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Sins of the parents? Should Cobb bar students from clubs, teams if parents aren't involved?

I have to admit. This is a new one on me.

Cobb school board member David Morgan is proposing that students at Pebblebrook High School be kept out of sports, clubs, proms, dances and other extracurricular activities if their parents fail to attend meetings with teachers and act more “engaged” in their children’s academic efforts.

Morgan's rationale: Forcing parents to get involved -- by holding their children's activities hostage -- will help boost academic achievement. He cites research showing parental involvement aligns with greater student success, although the studies have not looked at coerced involvement.

"We as a district can’t idly sit by and look at the abysmal numbers and patterns, decade after decade, and say that we’re not going to have some level of accountability when it comes to making sure parents are engaged and involved in their child’s education,” Morgan said.

The board will vote on the policy Thursday. Among the responsibilities parents would have to check off  before kids could participate in extracurriculars: Parent/teacher conferences and counselor meetings about grad requirements.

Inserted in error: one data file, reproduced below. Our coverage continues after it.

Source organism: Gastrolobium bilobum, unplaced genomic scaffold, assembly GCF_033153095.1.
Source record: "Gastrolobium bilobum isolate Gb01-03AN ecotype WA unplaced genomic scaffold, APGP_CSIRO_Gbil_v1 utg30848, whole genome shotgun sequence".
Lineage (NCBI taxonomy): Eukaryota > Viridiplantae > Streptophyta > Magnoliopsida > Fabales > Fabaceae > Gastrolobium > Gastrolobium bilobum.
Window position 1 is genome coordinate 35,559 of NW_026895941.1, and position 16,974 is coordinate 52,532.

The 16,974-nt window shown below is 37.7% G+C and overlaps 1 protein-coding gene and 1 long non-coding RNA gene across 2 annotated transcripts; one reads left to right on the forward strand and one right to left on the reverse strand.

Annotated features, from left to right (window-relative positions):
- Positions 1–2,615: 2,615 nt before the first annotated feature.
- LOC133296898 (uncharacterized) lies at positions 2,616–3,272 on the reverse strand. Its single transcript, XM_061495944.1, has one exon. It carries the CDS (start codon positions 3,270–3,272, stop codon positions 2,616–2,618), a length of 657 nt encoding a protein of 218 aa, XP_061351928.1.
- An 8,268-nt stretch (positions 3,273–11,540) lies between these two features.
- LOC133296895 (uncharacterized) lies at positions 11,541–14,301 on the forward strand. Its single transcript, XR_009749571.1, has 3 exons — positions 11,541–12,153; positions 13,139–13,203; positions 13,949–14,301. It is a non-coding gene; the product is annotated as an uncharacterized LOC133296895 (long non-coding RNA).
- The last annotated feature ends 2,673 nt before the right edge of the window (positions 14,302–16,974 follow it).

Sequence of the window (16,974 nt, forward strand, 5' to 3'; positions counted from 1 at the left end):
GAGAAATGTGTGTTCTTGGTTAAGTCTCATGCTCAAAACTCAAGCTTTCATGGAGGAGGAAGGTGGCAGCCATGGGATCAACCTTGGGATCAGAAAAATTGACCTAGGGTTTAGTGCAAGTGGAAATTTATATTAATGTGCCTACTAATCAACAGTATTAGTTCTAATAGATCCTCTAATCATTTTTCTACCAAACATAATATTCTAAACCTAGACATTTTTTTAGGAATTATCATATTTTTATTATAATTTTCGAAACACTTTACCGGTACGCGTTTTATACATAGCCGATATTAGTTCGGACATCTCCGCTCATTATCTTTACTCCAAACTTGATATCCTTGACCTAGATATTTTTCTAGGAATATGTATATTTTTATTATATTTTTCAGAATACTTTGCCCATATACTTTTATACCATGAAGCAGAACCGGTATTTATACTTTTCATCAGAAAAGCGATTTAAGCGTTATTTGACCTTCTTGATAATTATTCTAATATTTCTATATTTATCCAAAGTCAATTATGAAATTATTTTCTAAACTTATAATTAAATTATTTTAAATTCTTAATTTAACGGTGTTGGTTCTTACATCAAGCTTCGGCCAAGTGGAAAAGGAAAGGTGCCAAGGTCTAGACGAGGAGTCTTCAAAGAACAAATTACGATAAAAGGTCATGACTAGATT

Initially, the proposal would apply only to Pebblebrook. Morgan says the policy should not apply to schools with high parental engagement.

According to the AJC's Rose French:

If passed, the policy would be the first among metro Atlanta schools that keeps students from participating in extracurricular activities because of their parents’ lack of involvement. DeKalb County has a similar policy with a small group of specialized “theme” schools which also requires parental engagement; however, students face possible dismissal from the schools if their parents don’t abide by the rule.

“To me it’s nonsensical… to punish children for their parents’ actions or inactions,” said Rich Pellegrino, whose daughter is a senior at Pebblebrook. “Everybody wants parent engagement…but the reality in America is that we have a lot of single parent families, and a lot of them just don’t have the wherewithal to drop work and drop what they’re doing to come and adjust to schools’ schedules.”

This strikes me as punishing the child for the sins of the parents. Sometimes, the drama club or basketball team is the only bright spot in a teen's life. I would hate to see them lose it because they have sorry parents.

What do you think?



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About the Author

Maureen Downey has written editorials and opinion pieces about local, state and federal education policy since the 1990s.